Granted, this isn't exactly a surprising direction for Harvey: increased atmospherics and shorter, less direct compositions. But the way in which she twists her postmodern experiments into songs keeps things unconventional. Again she teams up with producer Flood (Smashing Pumpkins, Depeche Mode), with whom she crafted 1995's To Bring You My Love. And she gets vocal assistance from dark princes Nick Cave and Tricky. But it's Harvey who provides the salient details, allowing the instrumentation to set the mood (most not-ably the mucky low-end of the bass guitar) while her amazing lungs pinpoint its direction.

But not all of Desire's pleasures are derived from Harvey's voice alone. When "My Perfect Leah," with its sparse, distorted synthetic rhythm and mechanical squeals, segues into the chiming guitars, live drums and gurgling bass of "A Perfect Day Elise," it's the sonic equivalent of opening the shades on a sunny day. Brilliant.

-- David Simutis

Better Than Ezra
How Does Your Garden Grow

It's been more than four years since Better Than Ezra's major-label debut, Deluxe, sold more than a million copies and made the New Orleans band 1994's somewhat more convincing version of this year's Matchbox 20. Chart-topping alterna-popsters with a penchant for emotional, hooky songs, BTE was striking out into a less well-charted territory back then, slugging it out with Oasis, Pearl Jam and Hootie to find some kind of middle ground between pure pop, grunge and frat-rock, and for the most part was succeeding. Deluxe's 1996 follow-up, Friction, Baby, was essentially more of the same, albeit with edgier production.

While 1998 finds most of their former chart-topping brethren still stuck in Clinton's less lively first term, Better Than Ezra mixes it up on How Does Your Garden Grow, gracefully avoiding the third-album jinx. This time out, the band recorded with producer Malcolm Burn (Iggy Pop, Patti Smith) in their own Fudge Studios. Burn's influence can be heard in BTE's freshly layered, vaguely electronic sound, but it's the songwriting that makes this album by far the group's most adventurous work.

Working with a supportive producer, and in a studio without a clock ticking off big dollars, BTE simply jammed away with the tape running, switched instruments a la Talking Heads and ended up with an album that veers all over the place stylistically as it stays true to the band's melodic rock roots. The first single, "One More Mur-der," was assembled from an hour-and-a-half workout that found the band indulging in a haunting piano intro, funky bass lines and Kevin Griffin's pensive, Bono-esque vocals. By contrast, "At the Stars" could be from any of the band's previous albums -- minus the tasteful strings. That might sound like good news for fans looking for more of the same. But for those looking for the band to grow up, Garden is a gaggle of eccentric odds and ends waiting to be unearthed.

-- Seth Hurwitz

John Mellencamp
John Mellencamp

One of the few mentionables in a long list of '80s holdovers, John Mellencamp has somehow managed to increase potency with age. At times, it seemed like the only thing keeping this headstrong Indiana anomaly going (aside from fried foods and nicotine, of course) was his sheer will to stay relevant. Bluntly put, Mellencamp has never been a natural. As late as 1983's Uh-Huh, his heartland hunk rock registered closer to John Cafferty than Bruce Springsteen in narrative depth. Still, that stubborn nature disguised as insolence back in his "Cougar" days has served him even better in later years.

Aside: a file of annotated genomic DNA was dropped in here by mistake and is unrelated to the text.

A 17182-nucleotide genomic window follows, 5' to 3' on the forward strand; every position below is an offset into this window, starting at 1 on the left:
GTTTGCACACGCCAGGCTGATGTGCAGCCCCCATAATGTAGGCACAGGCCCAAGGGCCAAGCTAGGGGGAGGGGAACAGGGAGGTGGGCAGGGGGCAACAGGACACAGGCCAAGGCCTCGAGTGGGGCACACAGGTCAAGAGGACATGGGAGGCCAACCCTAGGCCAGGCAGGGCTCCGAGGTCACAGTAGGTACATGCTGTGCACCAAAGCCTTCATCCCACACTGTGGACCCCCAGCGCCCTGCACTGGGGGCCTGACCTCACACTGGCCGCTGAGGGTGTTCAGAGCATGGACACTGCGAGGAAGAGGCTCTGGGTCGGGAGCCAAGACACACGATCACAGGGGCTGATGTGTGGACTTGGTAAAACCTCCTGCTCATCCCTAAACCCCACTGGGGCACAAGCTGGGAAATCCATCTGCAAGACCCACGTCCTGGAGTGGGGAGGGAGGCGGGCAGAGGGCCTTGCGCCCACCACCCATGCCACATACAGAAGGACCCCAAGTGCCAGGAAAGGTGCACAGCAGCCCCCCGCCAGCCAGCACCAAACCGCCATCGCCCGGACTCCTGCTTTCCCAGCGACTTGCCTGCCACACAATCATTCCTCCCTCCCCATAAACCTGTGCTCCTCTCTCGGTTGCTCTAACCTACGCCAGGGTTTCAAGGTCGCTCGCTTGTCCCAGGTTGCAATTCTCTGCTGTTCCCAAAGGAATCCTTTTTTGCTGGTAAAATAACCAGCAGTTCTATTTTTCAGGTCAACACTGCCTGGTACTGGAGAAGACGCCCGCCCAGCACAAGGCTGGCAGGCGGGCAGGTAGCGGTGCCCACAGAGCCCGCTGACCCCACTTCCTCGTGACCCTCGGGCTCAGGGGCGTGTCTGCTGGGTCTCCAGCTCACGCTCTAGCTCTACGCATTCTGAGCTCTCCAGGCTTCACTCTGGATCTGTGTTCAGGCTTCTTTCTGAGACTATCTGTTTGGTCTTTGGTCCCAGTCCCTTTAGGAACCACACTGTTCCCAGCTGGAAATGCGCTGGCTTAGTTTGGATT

Maybe it was the brush with death a few years past, or the simple process of aging (and the wisdom of hindsight that comes with it), but little Johnny has learned to be a man. And while he can still be an insufferable, overbearing hick on occasion, he's learned from his mistakes -- and through simple trial and error, he's learned how to be a decent songwriter. On, John Mellen-camp, his 15th album overall and his first for new label Columbia, he comes out swinging with some his most overtly political material since 1987's Lonesome Jubilee. But it's the less heavy-handed messages skewed toward more personal battles that hold the most weight.

"Well I look in the mirror, what the hell happened to me?" Mellencamp sings on "I'm Not Running Anymore," his voice grittier than ever. "Whatever I had has gone away / I'm not the kid I used to be." Granted, Mellencamp has addressed the dual issues of aging and mortality before, most prominently on Big Daddy and Human Wheels. But rarely has he attacked the subject with such a genuine urgency; it's as if just now he's reached some pivotal realization, and he's not sure if he likes what he sees ahead of him. Similarly, on "Your Life is Now," he slips perhaps a bit uncomfortably into the role of the concerned father intent on conveying all the beauty and tragedy of life to his offspring, sending them on their way prepared: "This is your time here to do what you will do / Your life is now."

Accompanied by the aching violin of Miriam Sturm and a chugging Stax-like chorus complete with a burping, synthesized horn section, "You're Time is Now" provides John Mellencamp's pointiest emotional peak. Too bad then, that it comes as early as track three. What's left is a meandering, vaguely metaphoric patchwork of fatalistic sloganeering and botched history lessons ("It All Comes True," "Eden Is Burning"), playful distractions of the flesh ("Miss Missy," "Break Me Off Some," "Summer of Love") and less convincing old-guy laments ("Where the World Began") -- all of it capped off by a somewhat half-hearted attempt at spiritual reconciliation ("Days of Farewell").

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